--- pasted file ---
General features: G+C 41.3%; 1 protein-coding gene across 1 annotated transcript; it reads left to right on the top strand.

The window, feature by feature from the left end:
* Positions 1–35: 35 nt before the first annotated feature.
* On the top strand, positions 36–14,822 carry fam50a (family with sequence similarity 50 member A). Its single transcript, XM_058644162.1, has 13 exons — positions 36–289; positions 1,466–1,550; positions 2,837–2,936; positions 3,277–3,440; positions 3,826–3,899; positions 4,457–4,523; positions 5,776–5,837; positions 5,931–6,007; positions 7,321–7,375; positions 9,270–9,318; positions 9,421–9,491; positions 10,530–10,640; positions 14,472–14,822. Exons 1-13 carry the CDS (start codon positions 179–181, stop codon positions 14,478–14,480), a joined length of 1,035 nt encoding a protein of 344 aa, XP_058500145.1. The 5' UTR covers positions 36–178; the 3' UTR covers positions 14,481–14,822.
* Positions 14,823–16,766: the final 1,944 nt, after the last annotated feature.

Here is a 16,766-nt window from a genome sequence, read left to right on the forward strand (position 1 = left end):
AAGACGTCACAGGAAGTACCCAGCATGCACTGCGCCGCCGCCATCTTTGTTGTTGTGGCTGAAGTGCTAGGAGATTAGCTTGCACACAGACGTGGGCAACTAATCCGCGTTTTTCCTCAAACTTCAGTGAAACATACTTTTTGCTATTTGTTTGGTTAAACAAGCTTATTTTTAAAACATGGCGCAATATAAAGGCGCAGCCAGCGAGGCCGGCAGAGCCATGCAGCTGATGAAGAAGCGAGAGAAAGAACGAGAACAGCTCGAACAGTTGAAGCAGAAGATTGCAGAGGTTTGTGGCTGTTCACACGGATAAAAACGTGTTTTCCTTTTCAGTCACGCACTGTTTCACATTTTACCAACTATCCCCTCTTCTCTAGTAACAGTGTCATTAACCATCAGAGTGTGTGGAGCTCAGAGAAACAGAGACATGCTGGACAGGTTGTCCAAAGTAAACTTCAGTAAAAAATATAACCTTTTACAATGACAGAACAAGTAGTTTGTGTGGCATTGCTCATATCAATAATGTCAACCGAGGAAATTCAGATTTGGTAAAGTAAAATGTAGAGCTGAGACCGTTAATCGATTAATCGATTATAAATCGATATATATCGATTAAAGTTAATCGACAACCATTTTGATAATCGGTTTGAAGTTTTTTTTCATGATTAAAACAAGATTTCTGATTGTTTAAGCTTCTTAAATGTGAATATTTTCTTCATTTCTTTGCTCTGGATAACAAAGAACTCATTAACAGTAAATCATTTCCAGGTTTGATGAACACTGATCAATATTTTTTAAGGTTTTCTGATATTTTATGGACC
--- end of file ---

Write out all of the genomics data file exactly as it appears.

General features: G+C 41.3%; 1 protein-coding gene across 1 annotated transcript; it reads left to right on the top strand.

The window, feature by feature from the left end:
* Positions 1–35: 35 nt before the first annotated feature.
* On the top strand, positions 36–14,822 carry fam50a (family with sequence similarity 50 member A). Its single transcript, XM_058644162.1, has 13 exons — positions 36–289; positions 1,466–1,550; positions 2,837–2,936; positions 3,277–3,440; positions 3,826–3,899; positions 4,457–4,523; positions 5,776–5,837; positions 5,931–6,007; positions 7,321–7,375; positions 9,270–9,318; positions 9,421–9,491; positions 10,530–10,640; positions 14,472–14,822. Exons 1-13 carry the CDS (start codon positions 179–181, stop codon positions 14,478–14,480), a joined length of 1,035 nt encoding a protein of 344 aa, XP_058500145.1. The 5' UTR covers positions 36–178; the 3' UTR covers positions 14,481–14,822.
* Positions 14,823–16,766: the final 1,944 nt, after the last annotated feature.

Here is a 16,766-nt window from a genome sequence, read left to right on the forward strand (position 1 = left end):
AAGACGTCACAGGAAGTACCCAGCATGCACTGCGCCGCCGCCATCTTTGTTGTTGTGGCTGAAGTGCTAGGAGATTAGCTTGCACACAGACGTGGGCAACTAATCCGCGTTTTTCCTCAAACTTCAGTGAAACATACTTTTTGCTATTTGTTTGGTTAAACAAGCTTATTTTTAAAACATGGCGCAATATAAAGGCGCAGCCAGCGAGGCCGGCAGAGCCATGCAGCTGATGAAGAAGCGAGAGAAAGAACGAGAACAGCTCGAACAGTTGAAGCAGAAGATTGCAGAGGTTTGTGGCTGTTCACACGGATAAAAACGTGTTTTCCTTTTCAGTCACGCACTGTTTCACATTTTACCAACTATCCCCTCTTCTCTAGTAACAGTGTCATTAACCATCAGAGTGTGTGGAGCTCAGAGAAACAGAGACATGCTGGACAGGTTGTCCAAAGTAAACTTCAGTAAAAAATATAACCTTTTACAATGACAGAACAAGTAGTTTGTGTGGCATTGCTCATATCAATAATGTCAACCGAGGAAATTCAGATTTGGTAAAGTAAAATGTAGAGCTGAGACCGTTAATCGATTAATCGATTATAAATCGATATATATCGATTAAAGTTAATCGACAACCATTTTGATAATCGGTTTGAAGTTTTTTTTCATGATTAAAACAAGATTTCTGATTGTTTAAGCTTCTTAAATGTGAATATTTTCTTCATTTCTTTGCTCTGGATAACAAAGAACTCATTAACAGTAAATCATTTCCAGGTTTGATGAACACTGATCAATATTTTTTAAGGTTTTCTGATATTTTATGGACC